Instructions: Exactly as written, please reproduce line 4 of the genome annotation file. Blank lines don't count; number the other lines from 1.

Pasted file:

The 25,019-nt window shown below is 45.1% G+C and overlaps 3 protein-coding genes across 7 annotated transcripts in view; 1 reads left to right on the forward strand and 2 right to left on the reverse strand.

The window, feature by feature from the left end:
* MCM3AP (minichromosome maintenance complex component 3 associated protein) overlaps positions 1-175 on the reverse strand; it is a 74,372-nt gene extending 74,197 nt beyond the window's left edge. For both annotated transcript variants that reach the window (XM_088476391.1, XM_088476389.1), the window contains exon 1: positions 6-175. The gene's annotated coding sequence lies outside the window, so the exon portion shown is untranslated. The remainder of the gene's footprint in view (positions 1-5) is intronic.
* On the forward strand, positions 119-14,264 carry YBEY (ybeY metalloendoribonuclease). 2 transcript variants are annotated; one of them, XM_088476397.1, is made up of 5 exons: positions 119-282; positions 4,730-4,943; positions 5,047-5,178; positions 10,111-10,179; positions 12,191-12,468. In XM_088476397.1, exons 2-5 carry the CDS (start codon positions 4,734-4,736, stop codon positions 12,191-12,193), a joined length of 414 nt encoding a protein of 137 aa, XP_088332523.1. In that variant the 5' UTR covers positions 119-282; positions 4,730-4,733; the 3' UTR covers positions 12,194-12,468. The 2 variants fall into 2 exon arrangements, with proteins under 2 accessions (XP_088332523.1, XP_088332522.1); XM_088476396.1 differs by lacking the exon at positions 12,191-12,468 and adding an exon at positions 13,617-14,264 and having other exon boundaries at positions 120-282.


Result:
* On the forward strand, positions 119-14,264 carry YBEY (ybeY metalloendoribonuclease). 2 transcript variants are annotated; one of them, XM_088476397.1, is made up of 5 exons: positions 119-282; positions 4,730-4,943; positions 5,047-5,178; positions 10,111-10,179; positions 12,191-12,468. In XM_088476397.1, exons 2-5 carry the CDS (start codon positions 4,734-4,736, stop codon positions 12,191-12,193), a joined length of 414 nt encoding a protein of 137 aa, XP_088332523.1. In that variant the 5' UTR covers positions 119-282; positions 4,730-4,733; the 3' UTR covers positions 12,194-12,468. The 2 variants fall into 2 exon arrangements, with proteins under 2 accessions (XP_088332523.1, XP_088332522.1); XM_088476396.1 differs by lacking the exon at positions 12,191-12,468 and adding an exon at positions 13,617-14,264 and having other exon boundaries at positions 120-282.